Candy vs Toffee vs Chocolate – What’s The Difference?

Sweet treats are the ultimate level of bribery in the world of kids. Let us know what exactly is candy, toffee, and chocolate.

Whenever anybody asks you what is the difference between a candy, toffee, and chocolate, what do you say? You get tongue-tied, right?

We know that all three are completely different, yet we do not know how to explain it. Today, we bring to you the underlined differences of the three for you.

Differences Between Candy, Toffee, and Chocolate

 CandyToffeeChocolate
DefinitionCandies are a type of colorful, hard, and sticky sweets made by boiling Sugarcane juice.Similar to Candy but more creamier and softer.Chocolate is prepared from Theobroma Cacao Seeds. The seeds are fermented, dried, then cleaned, and roasted. The shell is then removed and made into Cacao nibs, which are liquefied then molded.
IngredientsSugar (any source) and Milk/Water.Sugar, Butter, Flour.

Optional: Nuts, Raisins, Caramel, Milk Powder.
Theobroma Cacao Seeds, Sugar, Milk, Cocoa Butter, Vegetable Oils.

Optional: Nuts, Raisins, etc. 

Now, Let’s Discuss Candy, Toffee, and Chocolate In Detail

Candy

The origin of candy is very interesting. Candy has its origins mainly in Ancient India. Between the 6th and 4th centuries BCE, it was discovered that Indians have started producing honey without the bees. 

It was nothing but boiled sugarcane juice. Sugarcane, indigenous to tropical South and South East Asia, was unknown to the world. 

Boiled sugarcane juice was solidified and consumed as Khanda, dubbed as the original candy and the etymology of the word. This is how candy came into existence.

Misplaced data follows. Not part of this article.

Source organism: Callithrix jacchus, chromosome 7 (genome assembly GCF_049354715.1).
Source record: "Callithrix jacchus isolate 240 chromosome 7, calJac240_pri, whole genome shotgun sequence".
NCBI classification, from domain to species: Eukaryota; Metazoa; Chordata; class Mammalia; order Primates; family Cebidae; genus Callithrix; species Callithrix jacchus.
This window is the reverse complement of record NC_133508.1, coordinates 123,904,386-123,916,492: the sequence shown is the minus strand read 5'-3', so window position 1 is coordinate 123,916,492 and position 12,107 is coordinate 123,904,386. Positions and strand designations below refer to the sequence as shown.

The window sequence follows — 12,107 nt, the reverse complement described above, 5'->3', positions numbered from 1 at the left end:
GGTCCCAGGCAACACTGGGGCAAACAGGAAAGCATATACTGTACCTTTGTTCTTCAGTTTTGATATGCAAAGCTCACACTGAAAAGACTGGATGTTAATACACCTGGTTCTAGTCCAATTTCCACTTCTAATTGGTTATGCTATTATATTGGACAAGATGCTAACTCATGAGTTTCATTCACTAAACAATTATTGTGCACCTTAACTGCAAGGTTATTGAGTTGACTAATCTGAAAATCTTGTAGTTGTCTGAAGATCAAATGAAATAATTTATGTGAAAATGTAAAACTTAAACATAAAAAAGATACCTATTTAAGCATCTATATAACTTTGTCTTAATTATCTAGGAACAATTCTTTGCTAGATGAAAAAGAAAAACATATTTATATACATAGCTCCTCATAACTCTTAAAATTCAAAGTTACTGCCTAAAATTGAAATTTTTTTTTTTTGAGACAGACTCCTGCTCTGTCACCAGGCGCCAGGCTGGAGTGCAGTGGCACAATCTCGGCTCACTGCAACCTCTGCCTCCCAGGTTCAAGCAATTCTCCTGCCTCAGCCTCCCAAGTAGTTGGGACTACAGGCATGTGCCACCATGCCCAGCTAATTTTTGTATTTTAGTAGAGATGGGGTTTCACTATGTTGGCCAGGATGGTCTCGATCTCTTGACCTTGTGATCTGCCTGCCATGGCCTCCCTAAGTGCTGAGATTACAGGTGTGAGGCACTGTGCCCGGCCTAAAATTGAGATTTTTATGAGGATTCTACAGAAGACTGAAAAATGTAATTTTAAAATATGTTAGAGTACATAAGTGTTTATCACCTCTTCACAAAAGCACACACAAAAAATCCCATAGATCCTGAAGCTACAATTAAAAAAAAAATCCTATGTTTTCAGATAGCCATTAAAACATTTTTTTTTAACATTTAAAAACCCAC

How Candy Is Made?

Candy is made by dissolving sugar in water or milk forming a syrup. This syrup is then boiled until it reaches the desired concentration or starts to caramelize. 

This is how a basic candy is prepared. Further, there are many types of candies like caramel, tablet, gumdrops, jelly bean, taffy, lollipops, and more. The type of candy depends on the ingredients used and the duration for which the mixture is boiled.

Toffee

There is no certainty as to where and when did this sweet treat was invented. However, it came into prominence in the early 1800s. In 1825, it was first added to the Oxford dictionary.

Many claim that toffee has its origin from the word ‘taffy’ meaning West Indian rum mixed with sugar molasses. Whatever be the origin, we know we love it.

How Toffee Is Made?

To make toffee, sugar is mixed with butter, and occasionally flour. It is then boiled until it caramelizes and reaches the hard crack stage. 

Toffee mixture is often mixed with nuts or raisins, then cooled. Also, now many commercial companies fill the insides with chocolate, butter, caramel, and even milk-powder to enhance the taste.

Chocolate

Chocolates are the answer to almost every teenage craving. It is an indivisible part of all the celebrations today. Being available in all shapes and sizes is a big plus. It is an add-on for everything be it beverages, confectioners, or food.

Chocolate is prepared from Theobroma Cacao Seeds. These seeds are being cultivated from three millennia now. These seeds are dried, roasted, and ground, and then the further process is carried out.

The earliest pieces of evidence trace the usage of chocolate back to 1900 BCE where the Maya and Aztecs used to make chocolate beverages.

How Chocolate Is Made?

The Cacao Seeds are fermented, dried, then cleaned, and roasted. The shell is then removed and made into Cacao nibs, which are liquefied then molded, and may be processed into Cacao solids and Cocoa butter. 

Then the various kinds of chocolates are made from varying quantities of solids and butter. The purest form of chocolate that we know as dark chocolate does not contain any added sugars.

However, the most commercially successful chocolate is sweet brown chocolate. It comprises of Cacao seeds, Cocoa butter, vegetable oils, and added sugars. White chocolate does not have any Cacao solids.

Click here for the full comparison between Dark Chocolate, Milk Chocolate, and White Chocolate!

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